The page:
Among the VHF viruses, Ebola virus (EBOV) is of great concern as several outbreaks of this viral infection have been reported (Volchkov et al., 1997). This virus can cause severe hemorrhagic fevers in humans and nonhuman primates. Outbreaks such as the latest ones in the Democratic Republic of the Congo (MBGV) and Uganda (EBOV) are unpredictable and pose considerable public health concern to the affected as well as neighboring countries. In April 1996, laboratory testing of imported nonhuman primates (as mandated by quarantine regulations) identified 2 cynomolgus macaques (Macaca fascicularis) infected with Ebola (subtype Reston) virus in a US-registered quarantine facility (Rollin et al., 1999). The animals were part of a shipment of 100 nonhuman primates imported from the Philippines. Two additional infected animals, thought to be in the incubation phase, were also identified among the remaining 48 animals in the affected quarantine room.

Recent studies have found that Ebola Reston can infect pigs, and there is concern that pigs could serve as an interim or amplifying host for ebolaviruses (Haddock et al., 2020).

The clinical syndrome of EBOV hemorrhagic fever is characterized by generalized fluid distribution problems, hypotension, coagulation disorders, variable degrees of hemorrhage, and widespread focal tissue destruction. Morphological studies on postmortem material indicate that mononuclear phagocytic cells are the primary targets for filovirus replication. There are two species of EBOV: the Zaire species shows the highest mortality in humans, whereas the Reston species may be apathogenic, based on very limited data.

In the absence of bleeding or organ manifestation, VHF is clinically difficult to diagnose, and the various etiologic agents of VHF can hardly be differentiated by clinical tests. The definitive diagnosis of a VHF relies mainly on laboratory testing and it is important to identify the causative viral agent to initiate the appropriate treatment and infection control procedures. Serological testing of EBOVs is not practical because patients usually die before developing antibodies, necessitating rapid virus detection. Detection of EBOVs using a molecular biology approach provides the best alternative for rapid diagnosis of EBOV.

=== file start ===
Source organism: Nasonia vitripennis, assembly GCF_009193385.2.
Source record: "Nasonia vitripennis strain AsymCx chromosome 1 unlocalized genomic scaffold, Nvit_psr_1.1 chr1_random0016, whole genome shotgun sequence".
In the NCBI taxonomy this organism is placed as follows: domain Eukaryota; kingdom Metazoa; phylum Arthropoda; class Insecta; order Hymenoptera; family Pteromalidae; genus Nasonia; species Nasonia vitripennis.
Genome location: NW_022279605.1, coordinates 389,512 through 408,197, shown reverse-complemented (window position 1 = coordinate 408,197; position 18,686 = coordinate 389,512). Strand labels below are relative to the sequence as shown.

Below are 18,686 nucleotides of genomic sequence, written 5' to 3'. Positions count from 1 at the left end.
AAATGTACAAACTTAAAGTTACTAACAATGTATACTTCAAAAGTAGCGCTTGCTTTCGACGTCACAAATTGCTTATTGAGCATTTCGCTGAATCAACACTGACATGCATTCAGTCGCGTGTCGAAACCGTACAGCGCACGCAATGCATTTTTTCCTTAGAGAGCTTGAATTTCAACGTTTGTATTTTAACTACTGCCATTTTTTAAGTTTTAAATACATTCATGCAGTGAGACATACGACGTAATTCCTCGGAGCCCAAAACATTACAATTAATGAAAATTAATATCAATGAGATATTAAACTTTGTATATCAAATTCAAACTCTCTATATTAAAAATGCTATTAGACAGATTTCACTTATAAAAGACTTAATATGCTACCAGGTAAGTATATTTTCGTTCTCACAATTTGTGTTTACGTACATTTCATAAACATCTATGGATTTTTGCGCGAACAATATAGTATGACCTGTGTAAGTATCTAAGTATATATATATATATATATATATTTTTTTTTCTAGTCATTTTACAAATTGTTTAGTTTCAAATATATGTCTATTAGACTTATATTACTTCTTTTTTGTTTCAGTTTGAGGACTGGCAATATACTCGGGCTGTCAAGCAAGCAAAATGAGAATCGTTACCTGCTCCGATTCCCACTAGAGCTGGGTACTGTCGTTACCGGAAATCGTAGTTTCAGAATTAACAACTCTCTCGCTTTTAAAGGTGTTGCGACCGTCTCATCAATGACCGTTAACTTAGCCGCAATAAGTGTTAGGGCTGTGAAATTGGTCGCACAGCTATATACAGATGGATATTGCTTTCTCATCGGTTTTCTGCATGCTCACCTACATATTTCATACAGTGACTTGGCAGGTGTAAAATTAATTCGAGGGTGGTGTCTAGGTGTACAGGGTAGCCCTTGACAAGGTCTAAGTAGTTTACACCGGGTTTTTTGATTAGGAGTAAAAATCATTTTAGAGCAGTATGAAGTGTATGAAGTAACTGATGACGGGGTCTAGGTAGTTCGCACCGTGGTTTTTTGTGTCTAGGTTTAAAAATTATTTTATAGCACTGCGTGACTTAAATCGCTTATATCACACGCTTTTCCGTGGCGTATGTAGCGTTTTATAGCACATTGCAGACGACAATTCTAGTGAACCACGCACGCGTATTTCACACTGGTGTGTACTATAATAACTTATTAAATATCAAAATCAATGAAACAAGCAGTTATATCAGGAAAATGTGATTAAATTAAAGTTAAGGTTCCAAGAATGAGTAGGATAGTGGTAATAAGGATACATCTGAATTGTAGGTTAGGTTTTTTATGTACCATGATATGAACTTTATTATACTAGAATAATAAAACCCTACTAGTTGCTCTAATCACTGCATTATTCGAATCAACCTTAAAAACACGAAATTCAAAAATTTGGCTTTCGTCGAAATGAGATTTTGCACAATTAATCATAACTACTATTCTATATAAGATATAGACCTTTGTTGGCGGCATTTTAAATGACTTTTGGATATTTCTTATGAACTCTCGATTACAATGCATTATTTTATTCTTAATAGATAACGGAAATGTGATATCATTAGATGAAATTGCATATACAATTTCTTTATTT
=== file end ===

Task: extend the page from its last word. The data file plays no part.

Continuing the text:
Utilities:

  • Help confirm the disease causing agent
  • Help ensure that animal colonies are free of Ebola virus
  • Early prevention of spread of the virus among a colony
  • Minimize personnel exposure to the virus
  • Safety monitoring of biological products and vaccines that derive from primates

References:
Leroy EM, Baize S, Lu CY, McCormick JB, Georges AJ, Georges-Courbot MC, Lansoud-Soukate J, Fisher-Hoch SP. (2000) Diagnosis of Ebola haemorrhagic fever by RT-PCR in an epidemic setting. J. Med. Virol. 2000 60:463-7.
Rollin, P.E., Williams, R.J., Bressler, D.S., Pearson, S., Cottingham, M., Pucak, G., Sanchez, A., Trappier, S.G., Peters, R.L., Greer, P.W., Zaki, S., Demarcus, T., Hendricks, K., Kelley, M., Simpson, D., Geisbert, T.W., Jahrling, P.B., Peters, C.J. and Ksiazek, T.G.(1999) Ebola (subtype Reston) virus among quarantined nonhuman primates recently imported from the Philippines to the United States. J. Infect. Dis.. 179 Suppl 1:S108-14.
Volchkov, V., Volchkova, V., Eckel, C., Klenk, H.D., Bouloy, M., LeGuenno, B. and Feldmann, H. (1997) Emergence of subtype Zaire Ebola virus in Gabon. Virology 232:139-44
Haddock, E. et al. (2020) Reston virus causes severe respiratory disease in young domestic pigs. PNAS DOI: 10.1073/pnas.2015657118.

Specimen requirements: 0.2 ml whole blood in EDTA (purple top) tube, or 0.2 ml plasma or serum.

Contact Zoologix if advice is needed to determine an appropriate specimen type for a specific diagnostic application. For specimen types not listed here, please contact Zoologix to confirm specimen acceptability and shipping instructions.

For all specimen types, if there will be a delay in shipping, or during very warm weather, refrigerate specimens until shipped and ship with a cold pack unless more stringent shipping requirements are specified. Frozen specimens should be shipped so as to remain frozen in transit. See shipping instructions for more information.

Turnaround time: 2 business days

Methodology: Qualitative reverse transcription coupled real time PCR

Normal range: Nondetected